Check it out: Everything is a little easier when you have a list of steps to help you accomplish your objective.
Here are some things you can do.
Reduce your risks
Sign up for the FTC’s Do Not Call Registry.
While it won’t block every robo-call, the Federal Trade Commission’s National Do Not Call Registry will screen out many telemarketing calls, including some from less-than-savory operations
Secure your personal/account information and passwords.
Don’t leave your password list lying around near your computer or in your wallet—and don’t label it Passwords in large, friendly letters. (Janney makes it easy to keep track of all your important documents and information in our online Document Vault.)
Think before you act
Hold off acting on “urgent” messages.
Fraudsters count on that moment when your gut kicks in and your head temporarily checks out. Before you respond to a pop-up alert, call, or email demanding you act immediately, take a breath first. And don’t click on anything. Common fake-urgent alerts include:
- A call from a “grandchild” asking you to send money to help with a dire situation—for example, a medical emergency, arrest, or kidnapping.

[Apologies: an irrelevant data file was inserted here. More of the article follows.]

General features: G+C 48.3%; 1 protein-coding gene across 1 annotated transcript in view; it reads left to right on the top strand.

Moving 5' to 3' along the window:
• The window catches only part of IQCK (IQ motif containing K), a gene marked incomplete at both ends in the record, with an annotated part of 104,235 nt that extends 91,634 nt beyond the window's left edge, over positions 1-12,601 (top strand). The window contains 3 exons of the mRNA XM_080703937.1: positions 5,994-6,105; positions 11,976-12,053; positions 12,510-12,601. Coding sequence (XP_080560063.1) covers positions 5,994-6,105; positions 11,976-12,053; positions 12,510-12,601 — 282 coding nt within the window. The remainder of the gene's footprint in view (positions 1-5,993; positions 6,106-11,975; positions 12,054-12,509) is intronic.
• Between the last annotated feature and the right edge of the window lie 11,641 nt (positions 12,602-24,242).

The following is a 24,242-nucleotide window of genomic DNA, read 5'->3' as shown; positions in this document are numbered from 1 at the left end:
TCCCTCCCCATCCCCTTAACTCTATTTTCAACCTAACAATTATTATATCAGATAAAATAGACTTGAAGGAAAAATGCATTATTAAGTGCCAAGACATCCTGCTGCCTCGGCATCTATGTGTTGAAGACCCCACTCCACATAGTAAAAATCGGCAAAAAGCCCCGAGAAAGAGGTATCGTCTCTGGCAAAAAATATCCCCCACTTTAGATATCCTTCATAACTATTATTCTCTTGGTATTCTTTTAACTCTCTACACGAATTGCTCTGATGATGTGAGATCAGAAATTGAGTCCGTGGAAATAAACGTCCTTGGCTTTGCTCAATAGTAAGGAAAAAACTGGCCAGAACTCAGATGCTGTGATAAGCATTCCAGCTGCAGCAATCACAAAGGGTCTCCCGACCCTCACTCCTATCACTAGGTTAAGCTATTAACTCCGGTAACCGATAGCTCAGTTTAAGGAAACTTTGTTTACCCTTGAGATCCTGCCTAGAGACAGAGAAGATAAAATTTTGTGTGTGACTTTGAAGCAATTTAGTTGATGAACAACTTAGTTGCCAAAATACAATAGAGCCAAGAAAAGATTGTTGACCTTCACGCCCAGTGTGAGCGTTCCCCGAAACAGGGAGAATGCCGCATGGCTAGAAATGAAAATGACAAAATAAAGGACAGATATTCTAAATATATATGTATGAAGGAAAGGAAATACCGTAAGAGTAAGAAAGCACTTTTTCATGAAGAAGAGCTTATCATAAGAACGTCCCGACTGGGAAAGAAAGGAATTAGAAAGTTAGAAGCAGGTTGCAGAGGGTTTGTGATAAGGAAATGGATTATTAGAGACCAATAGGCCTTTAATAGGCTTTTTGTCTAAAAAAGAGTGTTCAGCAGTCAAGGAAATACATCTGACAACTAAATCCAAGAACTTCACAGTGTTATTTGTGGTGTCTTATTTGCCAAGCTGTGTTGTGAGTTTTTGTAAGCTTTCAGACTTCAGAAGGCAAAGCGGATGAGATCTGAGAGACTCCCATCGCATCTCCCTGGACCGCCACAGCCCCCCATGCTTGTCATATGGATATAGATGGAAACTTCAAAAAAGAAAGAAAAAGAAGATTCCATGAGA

- A call or email from “the IRS” saying you committed tax fraud and face arrest if you don’t respond immediately.
- The CEO, CFO, or senior financial leader at your company needs your help updating a direct-deposit account number immediately. (CNBC reported on this trend in April 2019: New wire fraud scam targets your direct deposit info paycheck.)
- A call, email, or pop-up message from a hardware or software company you know—Microsoft for example—claiming you need technical support.
Verify, then trust.
Rather than click on a link or call a phone number in a pop-up message, email, or letter, use the contact information you see on your regular account statement or the back of your credit card. Or call your Financial Advisor for help.
Treat your Social Security Number like a state secret.
Share this number only with the people and institutions you trust the most. Never give this number out over the phone unless you’re absolutely confident about who’s on the other side of the connection.
Use smart web strategies
Check the website address bar.
Confirm the website you’re visiting is legitimate (for example, IRS.gov, not IRS.com) and secure (look for the lock in the address bar).
Practice password prudence.
Have a strong password that combines upper-and-lower-case letters, numbers, and symbols. Stay away from the most popular password: 123456. And no using the same password for multiple sites.